middle tower, that bore the steeple, the preacher took this ingenious method of remains of the tower being near two hunrevenging himself for the neglect. Being dsed feet high, the labourers were afraid asked op that occasion, when he came

to work above, thereupon he concluded to down from the pulpit, whether he was not

facilitate this work hy the line of guntired, bis reply is said to have been-“Yes, powder. He dog a hole down by the side indeed, I began to be weary with standing of the north-west pillar of the tower, the so long."—Vulpy's Divines of the Church of four pillars of which were each about England.

fourteen feet diameter ; when he bad dag to the foundation, he then with crows

and tools made on purpose, wronght a THE SOVEREIGN REMEDY.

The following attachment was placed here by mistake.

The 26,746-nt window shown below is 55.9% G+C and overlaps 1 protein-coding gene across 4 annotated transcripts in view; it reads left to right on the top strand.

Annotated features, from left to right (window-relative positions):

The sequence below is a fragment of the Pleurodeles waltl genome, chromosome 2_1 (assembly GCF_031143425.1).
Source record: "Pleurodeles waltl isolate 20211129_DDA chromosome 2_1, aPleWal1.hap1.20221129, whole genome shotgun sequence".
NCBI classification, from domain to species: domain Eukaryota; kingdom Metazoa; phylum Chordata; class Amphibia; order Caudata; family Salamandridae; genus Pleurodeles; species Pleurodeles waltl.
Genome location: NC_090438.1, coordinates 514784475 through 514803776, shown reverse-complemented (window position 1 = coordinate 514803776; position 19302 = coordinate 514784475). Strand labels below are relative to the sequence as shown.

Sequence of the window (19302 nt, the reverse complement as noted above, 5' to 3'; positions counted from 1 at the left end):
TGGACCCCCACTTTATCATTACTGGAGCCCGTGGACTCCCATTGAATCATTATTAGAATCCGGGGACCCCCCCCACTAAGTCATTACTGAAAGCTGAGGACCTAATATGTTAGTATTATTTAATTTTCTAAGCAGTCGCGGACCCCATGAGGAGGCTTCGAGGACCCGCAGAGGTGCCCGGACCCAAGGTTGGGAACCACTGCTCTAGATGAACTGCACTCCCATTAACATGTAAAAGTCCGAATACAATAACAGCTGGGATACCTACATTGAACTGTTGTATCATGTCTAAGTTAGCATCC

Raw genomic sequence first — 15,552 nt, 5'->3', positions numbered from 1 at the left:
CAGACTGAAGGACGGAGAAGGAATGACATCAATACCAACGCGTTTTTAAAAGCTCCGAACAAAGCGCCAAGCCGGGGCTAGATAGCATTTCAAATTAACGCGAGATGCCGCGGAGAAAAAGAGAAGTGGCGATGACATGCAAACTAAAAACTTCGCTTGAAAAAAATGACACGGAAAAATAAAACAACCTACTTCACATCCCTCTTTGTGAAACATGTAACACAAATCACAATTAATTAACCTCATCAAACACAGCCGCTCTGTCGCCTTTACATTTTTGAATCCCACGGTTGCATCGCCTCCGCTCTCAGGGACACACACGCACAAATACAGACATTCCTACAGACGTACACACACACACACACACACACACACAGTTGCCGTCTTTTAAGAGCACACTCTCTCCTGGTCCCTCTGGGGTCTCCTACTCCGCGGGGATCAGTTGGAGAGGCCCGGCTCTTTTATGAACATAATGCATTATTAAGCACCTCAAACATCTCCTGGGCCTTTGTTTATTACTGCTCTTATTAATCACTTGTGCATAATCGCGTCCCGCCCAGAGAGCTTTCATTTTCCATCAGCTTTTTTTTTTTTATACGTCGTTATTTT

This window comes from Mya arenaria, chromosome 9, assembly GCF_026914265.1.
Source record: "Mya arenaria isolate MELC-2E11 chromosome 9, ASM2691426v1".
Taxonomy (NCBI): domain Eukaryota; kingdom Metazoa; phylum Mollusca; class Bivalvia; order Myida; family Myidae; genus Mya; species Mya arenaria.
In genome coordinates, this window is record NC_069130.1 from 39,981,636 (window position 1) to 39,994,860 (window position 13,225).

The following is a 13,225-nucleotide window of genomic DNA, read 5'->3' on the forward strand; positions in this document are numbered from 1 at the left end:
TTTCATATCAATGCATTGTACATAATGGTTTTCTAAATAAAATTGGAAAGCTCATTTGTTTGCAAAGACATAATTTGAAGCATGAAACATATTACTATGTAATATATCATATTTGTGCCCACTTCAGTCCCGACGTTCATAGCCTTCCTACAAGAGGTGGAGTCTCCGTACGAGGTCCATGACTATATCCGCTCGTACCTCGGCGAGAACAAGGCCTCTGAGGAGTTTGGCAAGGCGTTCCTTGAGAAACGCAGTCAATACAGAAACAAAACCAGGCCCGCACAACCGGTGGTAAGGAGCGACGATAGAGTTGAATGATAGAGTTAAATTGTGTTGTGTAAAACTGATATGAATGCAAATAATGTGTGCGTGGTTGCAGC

hole two feet square hard into the centre ALAS! how in the world we're made for, of the pillar ; there he placed a little deal Sous conquered, really are sins paid for !

box containing eighteen pounds of powder We break a head, inspired by wine, What plasters up the wound—a five;

and no more; a cane was fixed to the

box with a quick match, as gunners call it, What meuds the matter?-still the same? In notes her sentence law dispenses, And justice only means expenses.

+ From the Family Library, Vol. XIX.-Lives of the most Exninent British Painters, Sculptors, and

We steal a wife--we foul a naine